Ochenski: Without a Trace 

In the end, the Rainbows were a lot gentler on Montana than Racicot was

Remember a year ago, when Montana’s then-Governor Marc Racicot declared a “state of emergency” because 20,000 hippies were predicted to come here? The final destination for the Rainbow Family of Living Light’s Annual Gathering had finally been announced, and it was to be high in the mountains of the Big Hole drainage. Racicot, fearing for the public’s health and safety, thought it might be necessary to call out the National Guard, which can only be done if a state of emergency has been declared. Spurred on by the governor’s alarmist move, the mainstream media brutalized the Rainbows in some of the most biased reportage in recent memory. Joining in the fray, some conservation organizations bashed the Rainbows for refusing to cooperate with the U.S. Forest Service’s “group use” permit requirements, which the Rainbows said contradicted their Constitutional right to free assembly. Dire predictions of mass medical emergencies overwhelming local hospitals, raging wildfires, and environmental destruction ran rampant.

Personally, I thought Racicot was a far greater threat to the environment than 20,000 hippies could ever be, and said so in an Independent column (“Treasure State of Emergency,” June 29, 2000). Given Racicot’s policies on game farms, toxic wastes, mining reclamation, stream restoration, water quality, and a host of other environmental issues, it seemed only logical that if the National Guard was called out to protect the environment, they ought to start with the Governor’s Office. Having never been to a Rainbow Gathering, I, like the governor, was merely speculating based on what I read or heard about the Rainbows. Unlike the governor, and after I wrote the column, I decided to head down to the Gathering and see it for myself.

After reading the news reports, I expected the roads to be packed with flower-covered Volkswagen buses trailing clouds of smoke. But on the drive from Butte to Wisdom, and through the tiny community of Jackson, the road was pretty much empty—just like always. The vast majority of the inhabitants we passed were, in fact, bovines, contentedly munching the rich meadows for which the Big Hole is justifiably dubbed “the land of 10,000 haystacks.” If the cows knew they were in a state of emergency, they gave no outward appearance of it. Nor, particularly, did anyone else. There were no visibly panicked locals, no police roadblocks, no flashing lights, no sirens. Just the gentle river, twining its way through the valley, with the pine-covered mountains rising in the distance. We wondered, in fact, if the whole event was a fiction.

Finally, some eight miles up a dirt road, there they were, the 20,000 hippies that threatened Montana—only many of the license plates on the array of mostly normal vehicles were, in fact, from Montana. Virtually everyone we passed smiled and said, “Welcome home” as we walked the two miles from the parking area to the camps and community kitchens dispersed in the thick lodgepole forest. Various paths wound throughout the Gathering and the methods by which 20,000 people lived, cooked, ate, got clean, disposed of wastes and filtered water were both amazing and ingenious. Miles of small PVC pipe delivered clear spring water to the camps, where it was run through standard, home-sized, water filters. Tiny lodgepole bridges were temporarily constructed where paths went over streams or bogs, which were marked “off limits” to protect the riparian zones. In spite of a vast number of dogs, there was no sign of their droppings, nor did I ever see even a single cigarette butt laying by the trails. Some grass was trampled and the paths were getting a lot of use, but most of it was by foot traffic and none of it seemed severe. It sounds incredible, but it’s true. The Rainbow Gathering, with an estimated 23,000 in attendance, was by and large cleaner than many of our regularly-used state or federal camp sites.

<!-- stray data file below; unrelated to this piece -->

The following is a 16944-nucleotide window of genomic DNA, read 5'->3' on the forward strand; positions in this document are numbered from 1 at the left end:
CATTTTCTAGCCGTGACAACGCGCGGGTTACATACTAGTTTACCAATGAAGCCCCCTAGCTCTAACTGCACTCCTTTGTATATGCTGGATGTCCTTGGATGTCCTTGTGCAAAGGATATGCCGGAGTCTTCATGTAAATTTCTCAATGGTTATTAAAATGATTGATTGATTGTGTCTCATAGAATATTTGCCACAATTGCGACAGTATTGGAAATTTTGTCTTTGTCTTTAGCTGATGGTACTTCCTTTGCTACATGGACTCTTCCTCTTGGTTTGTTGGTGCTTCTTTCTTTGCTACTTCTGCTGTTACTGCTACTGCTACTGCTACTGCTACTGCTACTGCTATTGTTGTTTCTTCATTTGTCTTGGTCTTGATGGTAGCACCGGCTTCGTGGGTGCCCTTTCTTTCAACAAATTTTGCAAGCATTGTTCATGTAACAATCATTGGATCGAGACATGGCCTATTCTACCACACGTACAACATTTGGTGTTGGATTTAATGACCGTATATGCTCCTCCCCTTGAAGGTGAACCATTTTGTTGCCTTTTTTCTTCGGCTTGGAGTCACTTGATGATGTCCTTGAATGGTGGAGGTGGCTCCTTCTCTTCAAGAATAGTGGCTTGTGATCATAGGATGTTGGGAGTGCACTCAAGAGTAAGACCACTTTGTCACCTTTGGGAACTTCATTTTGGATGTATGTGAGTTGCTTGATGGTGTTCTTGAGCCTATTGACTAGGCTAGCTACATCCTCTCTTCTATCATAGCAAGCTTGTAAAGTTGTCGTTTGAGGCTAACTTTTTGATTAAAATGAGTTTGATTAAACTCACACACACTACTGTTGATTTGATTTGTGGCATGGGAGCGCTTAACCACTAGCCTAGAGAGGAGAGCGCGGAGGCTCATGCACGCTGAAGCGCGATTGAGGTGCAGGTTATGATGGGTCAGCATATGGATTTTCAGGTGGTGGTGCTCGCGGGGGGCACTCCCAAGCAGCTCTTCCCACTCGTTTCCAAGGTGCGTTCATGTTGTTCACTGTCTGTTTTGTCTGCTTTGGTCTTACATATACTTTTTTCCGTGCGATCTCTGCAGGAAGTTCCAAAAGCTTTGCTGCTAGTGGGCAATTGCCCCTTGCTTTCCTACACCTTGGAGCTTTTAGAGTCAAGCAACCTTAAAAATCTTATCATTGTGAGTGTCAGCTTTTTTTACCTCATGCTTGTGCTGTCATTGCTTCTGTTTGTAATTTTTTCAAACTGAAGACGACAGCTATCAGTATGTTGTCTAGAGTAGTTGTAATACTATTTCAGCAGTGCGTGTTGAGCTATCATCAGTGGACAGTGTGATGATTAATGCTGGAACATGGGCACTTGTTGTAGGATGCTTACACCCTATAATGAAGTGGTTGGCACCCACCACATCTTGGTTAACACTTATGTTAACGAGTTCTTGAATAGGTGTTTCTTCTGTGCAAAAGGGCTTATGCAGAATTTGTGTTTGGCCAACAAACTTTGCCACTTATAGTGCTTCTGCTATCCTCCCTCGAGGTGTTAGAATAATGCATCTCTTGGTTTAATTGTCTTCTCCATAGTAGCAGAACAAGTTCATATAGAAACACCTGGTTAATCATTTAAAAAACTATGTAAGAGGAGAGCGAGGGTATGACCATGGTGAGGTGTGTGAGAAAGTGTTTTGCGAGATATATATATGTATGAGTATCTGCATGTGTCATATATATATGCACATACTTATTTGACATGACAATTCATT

On the way out, I took pictures of the clear condition of the streams draining the encampment, and felt like the Rainbows were following their promise to “live lightly” on the land. But time would tell. Now, a year later, Dennis Havig, the Wisdom District ranger says, “There were 23,000 people here and you can find virtually no trash.” As for the trampled grass, Havig says, “There’s an aspect of diminished vegetation, but you’d have to look hard to see the damage. The untrained eye isn’t going to see it.” In the end, it turns out that the Rainbows didn’t trash Montana’s environment.

It would be great if the same could be said of our former governor. While the Rainbow impacts are all but gone, the unreclaimed mines, poisoned waterways, and toxic wastes resulting from Racicot administration policies will be with us for decades and will cost tens of millions of public dollars to clean up. Perhaps the lesson for Montanans here is that we shouldn’t leap to judge people by how they appear to us—or by how the media presents them to us. By that standard, Racicot was the popular, charismatic leader and the Rainbows were the alien threat to our safety and environment. But in the end, judging by their actions and the outcomes, just the opposite turns out to be true. Our former governor now lives in Washington, D.C., and represents energy conglomerates trying to keep deregulation from being overturned. Meanwhile, the Rainbows are planning another Annual Gathering—this time somewhere on the Washington-Idaho border—and I’m betting they will live lightly on the land again.

When not lobbying the Montana Legislature, George Ochenski contributes to the Missoula Independent as its political analyst.

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